Andrew Warwick-Thompson, the regulator’s executive director for regulatory policy, said: “We have long called for much stricter controls on master trust schemes and voiced our concerns over the current, very low barriers to market entry.”
Joanne Segars, chief executive of the Pensions and Lifetime Savings Association (PLSA), welcomed the bill and said the industry group would now scrutinise it and discuss the planned secondary legislation with the government to make sure it was “proportionate”.
“The capital reserving and financial sustainability provisions will require particular scrutiny,” she said.
In the bill, read before the House of Lords yesterday and scheduled for general debate on 1 November, provision is made under the section on ‘Financial sustainability requirement’ for TPR to require a master trust or its funder to meet requirements “relating to its financing, such as requirements relating to assets, capital or liquidity”.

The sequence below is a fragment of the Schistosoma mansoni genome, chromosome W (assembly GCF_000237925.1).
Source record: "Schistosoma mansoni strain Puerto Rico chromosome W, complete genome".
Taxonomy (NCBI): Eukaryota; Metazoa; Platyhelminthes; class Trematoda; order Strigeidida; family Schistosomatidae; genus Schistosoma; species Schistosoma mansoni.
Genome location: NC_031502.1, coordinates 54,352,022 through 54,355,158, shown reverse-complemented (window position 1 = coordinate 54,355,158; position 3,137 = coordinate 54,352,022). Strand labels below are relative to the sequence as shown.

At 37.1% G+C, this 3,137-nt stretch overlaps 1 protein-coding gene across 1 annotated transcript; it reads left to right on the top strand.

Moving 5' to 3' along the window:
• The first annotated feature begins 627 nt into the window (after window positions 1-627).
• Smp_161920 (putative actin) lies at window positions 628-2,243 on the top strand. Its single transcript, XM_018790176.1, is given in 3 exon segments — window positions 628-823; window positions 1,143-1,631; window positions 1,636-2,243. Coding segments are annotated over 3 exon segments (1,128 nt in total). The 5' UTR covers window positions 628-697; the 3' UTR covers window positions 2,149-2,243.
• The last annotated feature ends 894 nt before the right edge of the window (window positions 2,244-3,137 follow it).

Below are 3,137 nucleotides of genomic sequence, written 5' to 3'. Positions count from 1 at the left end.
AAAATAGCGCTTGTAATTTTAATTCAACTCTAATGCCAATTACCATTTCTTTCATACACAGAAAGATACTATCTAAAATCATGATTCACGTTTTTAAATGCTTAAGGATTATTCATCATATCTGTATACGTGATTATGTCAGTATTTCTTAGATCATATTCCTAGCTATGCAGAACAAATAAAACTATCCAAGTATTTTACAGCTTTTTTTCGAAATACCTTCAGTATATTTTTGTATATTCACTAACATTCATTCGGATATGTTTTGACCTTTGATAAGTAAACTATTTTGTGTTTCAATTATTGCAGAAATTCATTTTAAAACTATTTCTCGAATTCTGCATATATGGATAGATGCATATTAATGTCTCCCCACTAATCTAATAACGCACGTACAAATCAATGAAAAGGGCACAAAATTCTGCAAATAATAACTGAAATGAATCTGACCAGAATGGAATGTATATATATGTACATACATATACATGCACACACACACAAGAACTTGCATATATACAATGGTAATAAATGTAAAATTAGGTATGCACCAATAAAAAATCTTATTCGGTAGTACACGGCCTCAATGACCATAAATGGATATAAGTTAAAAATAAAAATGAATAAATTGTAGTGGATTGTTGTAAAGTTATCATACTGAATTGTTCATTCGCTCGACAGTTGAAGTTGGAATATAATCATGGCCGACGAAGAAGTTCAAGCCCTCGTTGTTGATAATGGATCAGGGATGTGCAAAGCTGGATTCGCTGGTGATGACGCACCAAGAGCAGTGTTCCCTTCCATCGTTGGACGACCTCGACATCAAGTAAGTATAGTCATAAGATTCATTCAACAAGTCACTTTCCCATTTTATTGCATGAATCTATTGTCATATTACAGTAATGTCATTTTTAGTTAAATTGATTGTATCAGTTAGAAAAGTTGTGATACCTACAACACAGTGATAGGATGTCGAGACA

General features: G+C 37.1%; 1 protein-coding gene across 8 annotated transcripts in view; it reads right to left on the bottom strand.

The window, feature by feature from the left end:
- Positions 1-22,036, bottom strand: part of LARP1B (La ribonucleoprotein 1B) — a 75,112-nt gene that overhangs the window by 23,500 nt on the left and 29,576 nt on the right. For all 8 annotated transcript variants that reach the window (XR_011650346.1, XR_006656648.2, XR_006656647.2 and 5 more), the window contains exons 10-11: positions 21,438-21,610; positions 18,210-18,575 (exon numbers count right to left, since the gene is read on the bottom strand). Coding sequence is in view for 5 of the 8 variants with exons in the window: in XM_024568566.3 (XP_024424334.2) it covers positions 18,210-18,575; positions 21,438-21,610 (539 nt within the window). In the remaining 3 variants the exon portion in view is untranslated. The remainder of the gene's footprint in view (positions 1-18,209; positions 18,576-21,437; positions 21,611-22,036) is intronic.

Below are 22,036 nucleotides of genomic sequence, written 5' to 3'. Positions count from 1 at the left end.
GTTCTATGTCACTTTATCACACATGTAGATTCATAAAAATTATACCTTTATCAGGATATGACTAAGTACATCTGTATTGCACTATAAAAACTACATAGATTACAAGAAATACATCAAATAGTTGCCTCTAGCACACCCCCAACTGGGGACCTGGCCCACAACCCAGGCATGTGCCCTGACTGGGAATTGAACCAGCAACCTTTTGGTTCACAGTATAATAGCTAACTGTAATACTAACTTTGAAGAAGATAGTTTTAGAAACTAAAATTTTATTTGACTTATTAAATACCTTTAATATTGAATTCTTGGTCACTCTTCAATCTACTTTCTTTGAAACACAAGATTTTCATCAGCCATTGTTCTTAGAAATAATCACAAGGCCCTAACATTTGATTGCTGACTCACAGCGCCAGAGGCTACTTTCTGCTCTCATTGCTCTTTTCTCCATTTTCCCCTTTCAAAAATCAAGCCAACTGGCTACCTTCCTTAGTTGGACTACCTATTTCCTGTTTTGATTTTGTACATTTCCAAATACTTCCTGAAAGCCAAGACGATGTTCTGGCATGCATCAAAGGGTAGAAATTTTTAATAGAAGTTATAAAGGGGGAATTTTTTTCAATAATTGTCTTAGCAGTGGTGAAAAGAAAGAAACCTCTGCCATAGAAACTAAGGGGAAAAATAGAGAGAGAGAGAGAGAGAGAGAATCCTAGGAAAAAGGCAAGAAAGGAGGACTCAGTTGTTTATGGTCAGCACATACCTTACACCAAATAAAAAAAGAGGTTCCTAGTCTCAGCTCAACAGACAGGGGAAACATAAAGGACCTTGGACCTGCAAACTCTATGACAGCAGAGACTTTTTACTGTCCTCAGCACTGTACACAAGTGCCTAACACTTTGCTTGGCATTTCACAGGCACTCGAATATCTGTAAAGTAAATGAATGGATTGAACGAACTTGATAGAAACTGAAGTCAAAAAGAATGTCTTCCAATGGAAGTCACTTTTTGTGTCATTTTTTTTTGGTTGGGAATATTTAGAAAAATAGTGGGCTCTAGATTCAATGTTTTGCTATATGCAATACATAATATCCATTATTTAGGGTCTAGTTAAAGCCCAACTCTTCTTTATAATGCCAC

The PLSA said yesterday it had set up a master trust committee to promote and defend the model of pension provision to the government and regulators.
Industry representatives on a panel about auto-enrolment at the PLSA conference in Liverpool gave their initial reactions to the bill, details of which had been published only shortly before.
Otto Thoresen, chair of NEST Corporation, gave a cautious welcome to the bill, saying that action was long overdue but at least had now been initiated.
The bill does not appear to contain any dramatic surprises, but “the devil is in the detail”, he said, in particular with respect to how the capital requirements are defined and what will count as capital.
Emma Douglas, head of DC at Legal & General Investment Management, said some master trusts would be forced to close as a result of the measures, with the regulation being “designed to flush out” those providers that are incapable of operating to the higher standards.
She said creating “some fallout” was the regulation’s intention, and that it was key for the industry to co-operate “to provide a safety net” to avoid a “messy fallout”.